Music is my window to life: T.M. Krishna8 min read . Updated: 31 Oct 2015, 12:21 AM IST
The Carnatic music maestro on communal violence and Narendra Modi, why the word 'classical' is elitist, and what he is planning next with his art
For someone often referred to as the enfant terrible of Carnatic music, Thodur Madabusi Krishna is remarkably pleasant and forthcoming. “They call me a lot of things," he says. “I am not a genius or a maverick or a rebel without a cause. I am just serious about my music."
His strident views may not always be popular, but Krishna is unapologetic. “People often ask me why I write and speak about things not directly connected to my art. But honestly, everything I say comes from the art. Whether it is politics or society or music itself, I am speaking from music. That is my window to life." Edited excerpts from an interview:
You recently wrote an open letter to the Prime Minister condemning the spate of violence that has taken place in the country. Modi has responded, in a way, but he hasn’t really taken responsibility. Your thoughts?
He seems to be deliberately ignoring the point and deflecting the direction of the question. I don’t think anyone has said that the central government of India as a constitutional body is responsible for it. As far as law and order is concerned, the state government is certainly responsible.
However, the BJP (Bharatiya Janata Party) and the Sangh Parivar around the country are without doubt conducting a violent discourse on people’s preferences, food habits and behaviour. This is nothing new, but it has become far more brutal. And what is worse is that BJP ministers of the central government, MPs (members of Parliament) and MLAs (members of the legislative assemblies) have made and continue to make callous, irresponsible, insensitive, even cruel statements about what has happened.
As I said in my letter, the Prime Minister of India is also a senior member of a political party called the BJP. Members of his government, his party and its larger family are making statements that are provocative, triggering a cycle of violence that will only repeat itself. The Prime Minister can’t say he is not responsible for what members of his government and party are saying or doing. He needs to come out and unequivocally put a stop to this.
Why do you think it is important as an artist to respond to these growing threats to pluralism?
I think it is very important for artists in general, or let us say people engaged in the creative pursuit, that goes beyond the literal in life, to react to these situations. Every endeavour that may be personal for an artist is inextricably connected to that which happens around him. You cannot live in this bubble and be disconnected from the world. Everything that you sing or dance or write about is an abstraction of that which is within and that which is around.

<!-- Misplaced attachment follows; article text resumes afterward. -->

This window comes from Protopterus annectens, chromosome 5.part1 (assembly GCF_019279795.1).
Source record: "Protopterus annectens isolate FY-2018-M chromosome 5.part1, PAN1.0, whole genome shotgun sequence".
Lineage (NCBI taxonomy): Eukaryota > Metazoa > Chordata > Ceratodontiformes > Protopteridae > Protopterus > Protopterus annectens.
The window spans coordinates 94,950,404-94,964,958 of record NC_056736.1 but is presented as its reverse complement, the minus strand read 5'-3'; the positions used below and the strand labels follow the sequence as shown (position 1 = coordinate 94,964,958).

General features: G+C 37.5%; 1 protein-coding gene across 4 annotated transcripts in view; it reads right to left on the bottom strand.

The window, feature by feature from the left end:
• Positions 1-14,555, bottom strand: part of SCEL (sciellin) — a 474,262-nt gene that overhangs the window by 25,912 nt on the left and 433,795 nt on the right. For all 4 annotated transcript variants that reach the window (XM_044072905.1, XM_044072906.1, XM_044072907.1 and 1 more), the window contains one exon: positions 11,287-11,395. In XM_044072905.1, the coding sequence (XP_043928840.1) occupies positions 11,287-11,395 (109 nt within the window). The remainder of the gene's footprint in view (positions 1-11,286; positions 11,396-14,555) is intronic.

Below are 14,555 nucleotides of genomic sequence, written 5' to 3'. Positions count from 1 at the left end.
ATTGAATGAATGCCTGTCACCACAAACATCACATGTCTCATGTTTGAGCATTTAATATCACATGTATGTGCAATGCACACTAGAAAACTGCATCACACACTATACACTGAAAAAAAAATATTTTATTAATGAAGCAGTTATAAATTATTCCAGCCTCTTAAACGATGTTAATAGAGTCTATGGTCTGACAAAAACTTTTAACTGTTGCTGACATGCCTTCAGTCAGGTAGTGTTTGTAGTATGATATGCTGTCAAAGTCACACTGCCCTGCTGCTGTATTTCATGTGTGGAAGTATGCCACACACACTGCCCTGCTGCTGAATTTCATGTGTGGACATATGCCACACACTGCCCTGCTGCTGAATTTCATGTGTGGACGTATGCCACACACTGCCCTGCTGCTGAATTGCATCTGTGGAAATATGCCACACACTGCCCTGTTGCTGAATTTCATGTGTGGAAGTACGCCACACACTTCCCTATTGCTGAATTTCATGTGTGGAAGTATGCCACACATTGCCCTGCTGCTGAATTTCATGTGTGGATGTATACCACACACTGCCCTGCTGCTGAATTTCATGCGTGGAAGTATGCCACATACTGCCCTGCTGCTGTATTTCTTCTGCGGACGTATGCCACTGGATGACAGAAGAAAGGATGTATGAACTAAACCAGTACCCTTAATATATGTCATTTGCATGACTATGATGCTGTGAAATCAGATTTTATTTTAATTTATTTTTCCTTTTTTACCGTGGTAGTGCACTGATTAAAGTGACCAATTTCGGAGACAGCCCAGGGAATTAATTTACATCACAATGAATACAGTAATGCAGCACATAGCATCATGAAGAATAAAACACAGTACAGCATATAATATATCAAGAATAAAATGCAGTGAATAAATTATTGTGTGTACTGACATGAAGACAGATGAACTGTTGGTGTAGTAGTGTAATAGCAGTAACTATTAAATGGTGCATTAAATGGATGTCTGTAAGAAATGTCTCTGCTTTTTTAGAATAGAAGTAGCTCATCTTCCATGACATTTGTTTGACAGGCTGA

You say that your decision to withdraw from the Chennai music season was partly because you believed that the music continues to be non-inclusive and somewhat elitist. But isn’t that the problem with any classical art form?
My biggest problem with the season is that there seems to be no introspection in the world of Carnatic music. We really need to take a fresh look at the art form we celebrate. I concede that I also did have a somewhat elitist idea of myself and my art. The more I experienced music, my views changed.
For instance, I’ve distanced myself from the word classical. If you look at it artistically, the word classical has no artistic sense, it has a social sense as it is almost always practised and supported by the caste and/or class elite of any society. And that is why the word “art music" is far more apt for forms such as Carnatic, Hindustani or Jazz.
I feel that the music world isn’t thinking about this. The season takes place over 30 days, but it rarely goes beyond the sabhas. You have to understand a sabha is not a public space. Because there are no tickets and it is at a public venue, it doesn’t mean it is a public space. It is a space that is culturally and socially controlled by certain groups and there is a certain intimidation in that space that stops people from coming in.
We need to go beyond that. It’s not about giving deliverance to someone by taking Carnatic music to them. We must go there respecting the art that is already practised in that space and provide access to another artistic form. Everyone must be able to be touched by any art form irrespective of caste, class or gender and as artists, it is our job to break any barriers that may separate our worlds. Having diverse sets of people listening to it, practising it and teaching it will only make music richer.